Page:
Vail candidates offer up spending ideas | VailDaily.com
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Vail candidates offer up spending ideas

VAIL ” They want affordable housing.

Most of them are open to widening the uses of Vail’s real-estate tax.

Almost all of them think the Lionshead parking structure redevelopment would be a good thing.



The 10 Vail Town Council candidates discussed the town’s issues at a debate sponsored by the Vail Chamber and Business Association on Thursday at Donovan Pavilion.

A couple of candidates said Vail hasn’t gotten everything it could have out of its recent construction spurt.

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“Were we overmatched in some of our negotiations with developers? Yes,” said Dick Cleveland.

“In some cases the developers have outnegotiated us,” said Susie Tjossem.

Candidates were being asked about how the town developed a $25.8 budget shortfall in the midst of massive redevelopment that was supposed to benefit the town. Had Vail approved too many condos that stay empty and don’t generate sales tax?



Margaret Rogers said the town needs to use “special development districts” to get more benefits from developments.

“That would include ‘hot beds’, it would include recreational facilities, or other things that people can use ” other than the people who are going to be here two weeks a year,” she said.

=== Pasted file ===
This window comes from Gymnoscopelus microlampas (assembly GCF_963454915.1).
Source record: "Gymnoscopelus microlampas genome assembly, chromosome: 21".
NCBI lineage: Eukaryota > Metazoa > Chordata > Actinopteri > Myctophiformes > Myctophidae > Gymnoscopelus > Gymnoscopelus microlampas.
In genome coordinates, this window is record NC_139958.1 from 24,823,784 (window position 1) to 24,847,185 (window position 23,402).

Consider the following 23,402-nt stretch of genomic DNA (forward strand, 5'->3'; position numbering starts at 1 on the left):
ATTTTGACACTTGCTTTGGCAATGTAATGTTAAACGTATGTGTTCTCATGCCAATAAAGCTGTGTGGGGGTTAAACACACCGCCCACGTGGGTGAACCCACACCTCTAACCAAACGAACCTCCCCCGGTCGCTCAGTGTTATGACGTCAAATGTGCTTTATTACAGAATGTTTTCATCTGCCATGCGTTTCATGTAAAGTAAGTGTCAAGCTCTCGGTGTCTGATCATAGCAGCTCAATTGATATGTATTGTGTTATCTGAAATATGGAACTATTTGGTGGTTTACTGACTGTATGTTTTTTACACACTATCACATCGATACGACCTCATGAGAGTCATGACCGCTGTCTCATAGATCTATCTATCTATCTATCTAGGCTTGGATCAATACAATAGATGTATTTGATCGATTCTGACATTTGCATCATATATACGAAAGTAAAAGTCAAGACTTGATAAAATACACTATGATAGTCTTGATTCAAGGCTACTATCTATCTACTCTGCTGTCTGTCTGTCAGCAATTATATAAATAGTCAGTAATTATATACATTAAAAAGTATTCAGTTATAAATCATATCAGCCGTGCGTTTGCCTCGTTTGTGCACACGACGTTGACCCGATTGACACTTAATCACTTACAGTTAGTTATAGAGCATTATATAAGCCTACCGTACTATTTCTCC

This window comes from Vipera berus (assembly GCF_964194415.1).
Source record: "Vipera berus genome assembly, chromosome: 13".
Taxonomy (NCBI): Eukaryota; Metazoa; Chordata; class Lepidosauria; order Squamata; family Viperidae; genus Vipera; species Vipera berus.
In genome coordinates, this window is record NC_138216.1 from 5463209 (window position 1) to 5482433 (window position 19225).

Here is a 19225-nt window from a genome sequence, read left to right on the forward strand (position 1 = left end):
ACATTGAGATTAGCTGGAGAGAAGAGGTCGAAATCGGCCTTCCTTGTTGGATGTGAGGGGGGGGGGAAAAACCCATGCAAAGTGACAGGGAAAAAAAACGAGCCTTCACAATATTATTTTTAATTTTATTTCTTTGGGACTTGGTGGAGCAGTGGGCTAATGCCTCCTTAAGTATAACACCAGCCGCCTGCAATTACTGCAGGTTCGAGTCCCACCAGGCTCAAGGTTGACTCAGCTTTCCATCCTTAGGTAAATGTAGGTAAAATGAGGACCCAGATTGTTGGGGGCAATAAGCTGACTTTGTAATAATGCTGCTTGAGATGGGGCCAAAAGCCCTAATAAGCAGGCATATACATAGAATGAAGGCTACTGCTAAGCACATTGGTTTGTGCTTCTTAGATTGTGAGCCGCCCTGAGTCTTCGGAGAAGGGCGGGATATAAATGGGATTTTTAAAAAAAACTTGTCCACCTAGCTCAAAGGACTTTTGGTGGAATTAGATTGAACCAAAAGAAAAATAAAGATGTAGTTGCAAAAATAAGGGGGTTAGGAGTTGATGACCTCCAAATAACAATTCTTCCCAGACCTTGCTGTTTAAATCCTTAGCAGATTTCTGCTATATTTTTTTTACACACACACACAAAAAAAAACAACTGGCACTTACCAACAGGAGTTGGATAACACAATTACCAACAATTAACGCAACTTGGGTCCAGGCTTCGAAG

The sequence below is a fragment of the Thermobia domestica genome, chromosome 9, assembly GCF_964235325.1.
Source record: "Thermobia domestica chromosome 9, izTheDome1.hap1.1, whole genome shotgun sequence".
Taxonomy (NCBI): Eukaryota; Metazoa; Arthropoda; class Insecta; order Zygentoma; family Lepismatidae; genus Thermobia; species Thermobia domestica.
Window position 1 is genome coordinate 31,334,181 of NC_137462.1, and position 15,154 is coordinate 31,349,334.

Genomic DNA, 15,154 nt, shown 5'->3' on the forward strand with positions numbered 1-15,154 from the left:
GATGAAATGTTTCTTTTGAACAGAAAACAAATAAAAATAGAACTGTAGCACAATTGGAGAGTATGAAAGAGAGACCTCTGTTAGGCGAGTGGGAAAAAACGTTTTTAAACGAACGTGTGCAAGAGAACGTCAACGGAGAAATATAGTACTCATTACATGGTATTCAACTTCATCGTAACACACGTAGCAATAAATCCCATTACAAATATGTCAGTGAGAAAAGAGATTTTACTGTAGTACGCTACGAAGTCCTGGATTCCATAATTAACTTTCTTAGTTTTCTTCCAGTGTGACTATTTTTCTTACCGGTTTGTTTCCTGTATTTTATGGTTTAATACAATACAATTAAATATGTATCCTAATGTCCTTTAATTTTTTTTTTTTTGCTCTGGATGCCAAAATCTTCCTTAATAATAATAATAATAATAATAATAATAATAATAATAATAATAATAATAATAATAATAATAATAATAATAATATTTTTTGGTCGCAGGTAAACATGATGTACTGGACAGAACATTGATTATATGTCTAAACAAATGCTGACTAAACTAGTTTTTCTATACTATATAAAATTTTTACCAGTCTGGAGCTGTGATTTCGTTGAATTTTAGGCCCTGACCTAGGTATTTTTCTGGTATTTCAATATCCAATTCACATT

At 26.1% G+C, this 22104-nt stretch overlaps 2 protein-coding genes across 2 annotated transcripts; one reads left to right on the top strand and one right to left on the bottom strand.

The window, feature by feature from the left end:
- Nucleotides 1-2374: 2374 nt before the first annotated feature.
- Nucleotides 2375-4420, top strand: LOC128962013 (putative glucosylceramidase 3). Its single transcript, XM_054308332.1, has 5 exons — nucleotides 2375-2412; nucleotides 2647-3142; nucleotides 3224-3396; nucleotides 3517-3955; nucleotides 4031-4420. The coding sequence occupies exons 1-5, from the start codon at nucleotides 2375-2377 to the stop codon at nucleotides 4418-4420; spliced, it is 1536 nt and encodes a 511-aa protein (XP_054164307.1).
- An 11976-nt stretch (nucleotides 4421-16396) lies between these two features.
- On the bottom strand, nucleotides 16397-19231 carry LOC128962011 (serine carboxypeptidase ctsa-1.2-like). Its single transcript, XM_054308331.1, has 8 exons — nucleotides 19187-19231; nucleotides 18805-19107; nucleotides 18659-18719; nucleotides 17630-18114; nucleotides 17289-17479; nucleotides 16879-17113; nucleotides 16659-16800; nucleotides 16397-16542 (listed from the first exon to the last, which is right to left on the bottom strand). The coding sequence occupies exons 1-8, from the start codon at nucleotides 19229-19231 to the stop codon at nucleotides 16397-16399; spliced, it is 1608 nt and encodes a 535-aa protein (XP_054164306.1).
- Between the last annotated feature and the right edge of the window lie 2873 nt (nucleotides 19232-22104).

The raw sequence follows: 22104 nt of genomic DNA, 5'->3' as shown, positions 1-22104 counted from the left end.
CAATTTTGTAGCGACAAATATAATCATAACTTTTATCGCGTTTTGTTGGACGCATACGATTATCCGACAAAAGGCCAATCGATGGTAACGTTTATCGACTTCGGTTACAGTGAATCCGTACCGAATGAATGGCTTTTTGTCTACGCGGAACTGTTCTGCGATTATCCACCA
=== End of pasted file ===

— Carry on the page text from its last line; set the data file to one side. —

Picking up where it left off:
The 10 residents are running for five open seats on the Vail Town Council. Mayor Rod Slifer and Councilman Greg Moffet are term-limited and will not run again. Councilman Kent Logan is not seeking re-election.

Their answers varied when they were asked how the town should use its $10 million conference center fund, which the town collected for a conference center that was later rejected by voters. The new use would have to ultimately be approved by voters.

Kevin Foley said the town should use it for events that will get people to Vail ” maybe golf or disc golf.

Tjossem said it should be used for nonprofits, such as the Betty Ford Alpine Gardens, the Bravo! Vail Valley Music Festival and the Colorado Ski and Snowboard Museum.

Scott Proper said it should be used for capital projects, such as paving streets.

Bob McKown said Vail should consider using it for a rec center or an aquatic center.

Kim Newbury said it should be used for the conference center that’s planned for the Lionshead parking structure.

Most candidates said they’d be open to expanding the uses of the town’s real-estate tax. It can now be used for open space, recreation, parks and environmental stewardship.

“I’m certainly open to expanding the use, possibly for the acquisition of land for housing,” Cleveland said.

“We need to put this money toward maybe improving parking,” Dave Irwin said. “Make it viable for people who come back to town so it doesn’t turn into kind of a ghost town.”

“I’m not a big fan of actually expanding its use for things like housing and roads,” Kim Newbury said.

Andy Daly, a former president of Vail Resorts, was asked whether he’ll be able to fairly weigh in on issues that involve his former employer. That will not be a problem, he said.

“I see no need to recuse myself,” he said.

Staff Writer Edward Stoner can be reached at 748-2929 or estoner@vaildaily.com.


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